Let’s not perpetuate the tragedy

What happened on Zakynthos early on Wednesday was a tragedy. It seems trite to say so, but amid the breathless pursuit to find a specific reason for the fatal stabbing of a British teenager by a 21-year-old taxi driver on the Ionian island, it’s easy to forget that such incidents result from the fateful crossing of many dark paths.

A family in Britain mourns the loss of a youngster’s life while a family in Greece will agonize over the events that changed another young man’s life forever. The pain they will feel cannot be the same but they share equally in this tragedy. In fact, we all share in it. There are many things that could have been done at all levels to keep those dark paths from veering into each other.

That’s why the debate that emerged on the airwaves and the Internet in Greece following the incident has no hope of healing the wounds created by the Zakynthos stabbing or righting the wrongs that created the circumstances in which it could happen. Commentators and officials adopted two distinct lines. One group condemned the incident as a failure of the Greek state, which is accused of not monitoring cabbies on Zakynthos and providing too few police officers for the island, and of the local authorities, which allegedly turn a blind eye to the excesses and illegality at the notorious resort of Laganas.

The other group, including Zakynthos Mayor Stelios Bozikis, suggested directly or indirectly that the stabbing was the result of Greece accepting low-grade tourists: youngsters on cheap deals and with little money in their pockets, most of which they will spend on alcohol.

There are elements of truth in both arguments but neither provides the catchall we always seem to search for when incidents like this occur. Negligence on the part of Greece’s central and local government undoubtedly contributed to the young Briton’s death, as it has in the death of tourists, and many locals, in the past. The collapse of the roof over the Akrotiri archaeological site in 2005, which killed 46-year-old Richard George Bennion, and the fatal gas poisoning of Christianne Shepherd, 7, and her brother Robert, 6, at a hotel in Corfu in 2006 are just two cases that come to mind.

They are tales of corners being cut, responsibilities not being met, laws being ignored and professionalism being sacrificed.

However, there have also been deaths that have come about as a result of young people apparently going beyond the limits.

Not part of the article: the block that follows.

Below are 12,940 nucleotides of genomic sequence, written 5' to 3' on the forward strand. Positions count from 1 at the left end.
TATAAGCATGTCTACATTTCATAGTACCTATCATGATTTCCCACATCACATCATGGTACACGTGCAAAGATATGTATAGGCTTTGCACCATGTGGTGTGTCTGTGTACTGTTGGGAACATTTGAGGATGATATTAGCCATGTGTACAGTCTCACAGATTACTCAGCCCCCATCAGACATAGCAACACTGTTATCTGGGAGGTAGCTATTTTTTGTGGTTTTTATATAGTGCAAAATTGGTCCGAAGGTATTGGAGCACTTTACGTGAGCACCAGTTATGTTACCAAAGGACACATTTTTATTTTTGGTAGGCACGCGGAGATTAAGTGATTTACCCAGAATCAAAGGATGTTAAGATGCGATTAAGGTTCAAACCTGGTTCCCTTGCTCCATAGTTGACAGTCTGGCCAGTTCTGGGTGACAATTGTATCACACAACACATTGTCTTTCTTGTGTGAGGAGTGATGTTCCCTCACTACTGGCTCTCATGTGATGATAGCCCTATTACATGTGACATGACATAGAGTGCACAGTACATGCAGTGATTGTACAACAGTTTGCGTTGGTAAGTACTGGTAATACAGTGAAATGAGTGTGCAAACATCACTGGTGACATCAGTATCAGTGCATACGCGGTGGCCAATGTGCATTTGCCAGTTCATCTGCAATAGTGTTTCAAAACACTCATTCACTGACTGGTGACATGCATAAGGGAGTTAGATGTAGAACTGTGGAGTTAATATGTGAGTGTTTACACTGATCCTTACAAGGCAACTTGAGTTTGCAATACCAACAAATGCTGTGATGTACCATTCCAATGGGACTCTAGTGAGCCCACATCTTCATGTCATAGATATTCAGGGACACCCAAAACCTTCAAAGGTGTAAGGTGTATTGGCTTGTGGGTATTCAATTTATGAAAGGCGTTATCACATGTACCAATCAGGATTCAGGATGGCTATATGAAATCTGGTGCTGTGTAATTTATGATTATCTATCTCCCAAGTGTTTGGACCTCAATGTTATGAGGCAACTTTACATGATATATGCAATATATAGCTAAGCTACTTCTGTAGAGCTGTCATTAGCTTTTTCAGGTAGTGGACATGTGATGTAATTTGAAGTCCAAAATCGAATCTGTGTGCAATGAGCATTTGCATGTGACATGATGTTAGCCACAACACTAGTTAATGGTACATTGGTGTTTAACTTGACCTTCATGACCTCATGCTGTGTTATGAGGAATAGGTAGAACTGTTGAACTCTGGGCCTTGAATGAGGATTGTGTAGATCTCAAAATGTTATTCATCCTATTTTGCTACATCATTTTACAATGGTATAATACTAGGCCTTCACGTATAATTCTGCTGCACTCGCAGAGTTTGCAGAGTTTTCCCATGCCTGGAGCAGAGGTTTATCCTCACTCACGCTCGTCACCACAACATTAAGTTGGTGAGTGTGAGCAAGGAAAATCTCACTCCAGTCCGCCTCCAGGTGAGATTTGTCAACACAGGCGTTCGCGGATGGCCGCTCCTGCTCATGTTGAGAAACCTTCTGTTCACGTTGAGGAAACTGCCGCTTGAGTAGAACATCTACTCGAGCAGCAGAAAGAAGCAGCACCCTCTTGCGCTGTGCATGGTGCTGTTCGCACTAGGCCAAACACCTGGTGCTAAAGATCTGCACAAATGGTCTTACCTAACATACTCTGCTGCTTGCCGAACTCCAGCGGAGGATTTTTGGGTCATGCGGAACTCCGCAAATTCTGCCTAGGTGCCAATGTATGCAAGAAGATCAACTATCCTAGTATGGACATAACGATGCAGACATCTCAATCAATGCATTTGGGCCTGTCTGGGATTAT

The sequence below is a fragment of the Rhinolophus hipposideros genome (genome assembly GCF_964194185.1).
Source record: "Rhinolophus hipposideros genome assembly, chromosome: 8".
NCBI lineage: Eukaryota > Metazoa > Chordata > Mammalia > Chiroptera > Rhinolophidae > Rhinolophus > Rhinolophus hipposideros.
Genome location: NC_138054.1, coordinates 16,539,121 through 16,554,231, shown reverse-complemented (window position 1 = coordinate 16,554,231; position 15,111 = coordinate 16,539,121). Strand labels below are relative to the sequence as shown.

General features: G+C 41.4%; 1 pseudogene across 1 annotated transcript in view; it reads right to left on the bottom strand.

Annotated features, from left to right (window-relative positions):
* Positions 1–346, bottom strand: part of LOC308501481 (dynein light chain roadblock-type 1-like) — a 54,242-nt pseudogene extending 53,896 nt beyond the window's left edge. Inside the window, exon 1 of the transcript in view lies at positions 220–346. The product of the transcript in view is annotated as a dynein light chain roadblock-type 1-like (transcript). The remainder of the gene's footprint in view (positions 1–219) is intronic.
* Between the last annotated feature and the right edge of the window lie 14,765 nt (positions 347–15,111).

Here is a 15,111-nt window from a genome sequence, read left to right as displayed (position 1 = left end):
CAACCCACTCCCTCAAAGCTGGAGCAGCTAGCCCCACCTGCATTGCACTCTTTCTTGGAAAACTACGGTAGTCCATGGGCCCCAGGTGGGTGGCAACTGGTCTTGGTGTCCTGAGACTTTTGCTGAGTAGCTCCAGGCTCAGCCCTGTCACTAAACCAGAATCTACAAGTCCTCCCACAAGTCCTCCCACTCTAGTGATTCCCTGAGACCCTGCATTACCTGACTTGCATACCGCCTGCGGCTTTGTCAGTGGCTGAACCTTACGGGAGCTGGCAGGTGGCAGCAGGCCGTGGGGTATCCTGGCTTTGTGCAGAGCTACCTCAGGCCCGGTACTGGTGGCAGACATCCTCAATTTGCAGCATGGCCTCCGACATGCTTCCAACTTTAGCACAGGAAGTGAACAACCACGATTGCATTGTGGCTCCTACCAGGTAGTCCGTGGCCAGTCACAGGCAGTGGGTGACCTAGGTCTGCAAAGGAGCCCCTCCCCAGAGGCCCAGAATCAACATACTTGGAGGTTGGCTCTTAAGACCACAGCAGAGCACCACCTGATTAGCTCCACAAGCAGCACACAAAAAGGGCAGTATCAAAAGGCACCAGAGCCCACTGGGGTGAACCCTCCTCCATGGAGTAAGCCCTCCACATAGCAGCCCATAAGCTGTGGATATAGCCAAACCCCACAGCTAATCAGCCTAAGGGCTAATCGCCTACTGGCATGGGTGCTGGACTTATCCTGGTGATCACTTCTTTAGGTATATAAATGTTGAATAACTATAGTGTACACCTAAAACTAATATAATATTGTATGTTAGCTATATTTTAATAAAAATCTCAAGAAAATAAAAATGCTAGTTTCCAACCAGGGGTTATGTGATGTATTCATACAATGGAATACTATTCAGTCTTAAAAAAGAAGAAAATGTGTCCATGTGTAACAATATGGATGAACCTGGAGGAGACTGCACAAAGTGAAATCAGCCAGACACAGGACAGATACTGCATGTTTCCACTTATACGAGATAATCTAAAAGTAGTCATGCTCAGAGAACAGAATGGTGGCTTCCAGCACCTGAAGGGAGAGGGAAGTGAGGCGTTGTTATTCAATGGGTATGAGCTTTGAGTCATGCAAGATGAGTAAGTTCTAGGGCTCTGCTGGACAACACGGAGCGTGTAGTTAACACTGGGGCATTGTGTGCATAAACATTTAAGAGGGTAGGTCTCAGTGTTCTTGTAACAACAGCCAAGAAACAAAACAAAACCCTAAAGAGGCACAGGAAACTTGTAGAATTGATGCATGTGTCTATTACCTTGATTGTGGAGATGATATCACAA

In 2009, for example, Andre Young, 17, was found dead in Malia, Crete, after an alleged night of heavy drinking with friends. In 2007, 19-year-old Jonathan Hiles died after being punched in a nightclub in Laganas, where Tuesday’s stabbing occurred.

These seem to be tales of dangerous excess, disregard for safety and loss of self-respect as well as respect for others. The source of Tuesday’s deadly incident won’t be found in one strand or the other, it will probably lie in their confluence. This is why the British Embassy in Athens, the British and Greek police and local authorities on several Greek islands have been working together over the past few years to prevent unnecessary injuries or loss of life. Their aim has been to encourage responsible behavior from young visitors to Greece but also from those who serve them. Their efforts have borne positive results that will be overshadowed by the Zakynthos killing.

However, it’s on this effort to establish common interests that we should all focus now. Those who visit Greece should understand that their vacation is not a holiday from the generally accepted rules of society, while those who make a living from these visitors must appreciate it’s their duty, and indeed it serves their interests, to treat their customers with respect. This effort needs the support of politicians, police, local authorities, business owners, the media and broader society.

Again, it seems trite to make these points but there’s a danger we will again be sidetracked into stereotypical conversations that portray Greece as a perilous land of lawlessness or British teenagers as exclusive purveyors of wanton savagery when neither is true. Instead, we should pause, think and improve. Anything else will simply perpetuate the tragedy.

Nick Malkoutzis 

2 responses to “Let’s not perpetuate the tragedy

  1. Good balanced approach to this tragedy. Because in the end, that’s what this is for all sides.

    Just one thing: there might be a party to all of this that you do not mention. Or maybe even not know about. In the Netherlands there is a hit-series on commercial television called Oh, oh Cherso! It’s a reality soap about Cherisonissos on Krete where a group of Dutch is followed and filmed in all the behaviour we normally associate with British summer guests. http://nl.wikipedia.org/wiki/Oh_Oh_… It is all the things that lead to tragedies like this one on Zakynthos. And I find it more than repulsive. But it has nothing at all to do with Greece, but it is shaping a generation of Dutch in their image of our country.

    • Thanks Anton. I didn’t know about that show but I have seen a number of similar British series and I think you are absolutelyt right: they border on the criminal because they make acceptable a type of behaviour that is not. If at every turn, young Britons or Dutch are told they can come to Greece (or other places) and abandon any sense of good measure, respect or personal safety then too many of them will behave in this way. Saying that, it’s not yet clear what happened in this particular case and there is a need for each community that receives these tourists to also share a burden of responsibility. If you are selling endless supplies of cheap adulterated alcohol to these kids then you are a hypocrite who is fuelling the problem. A waste of two young lives that I hope will make people redouble their efforts to prevent this happening again.

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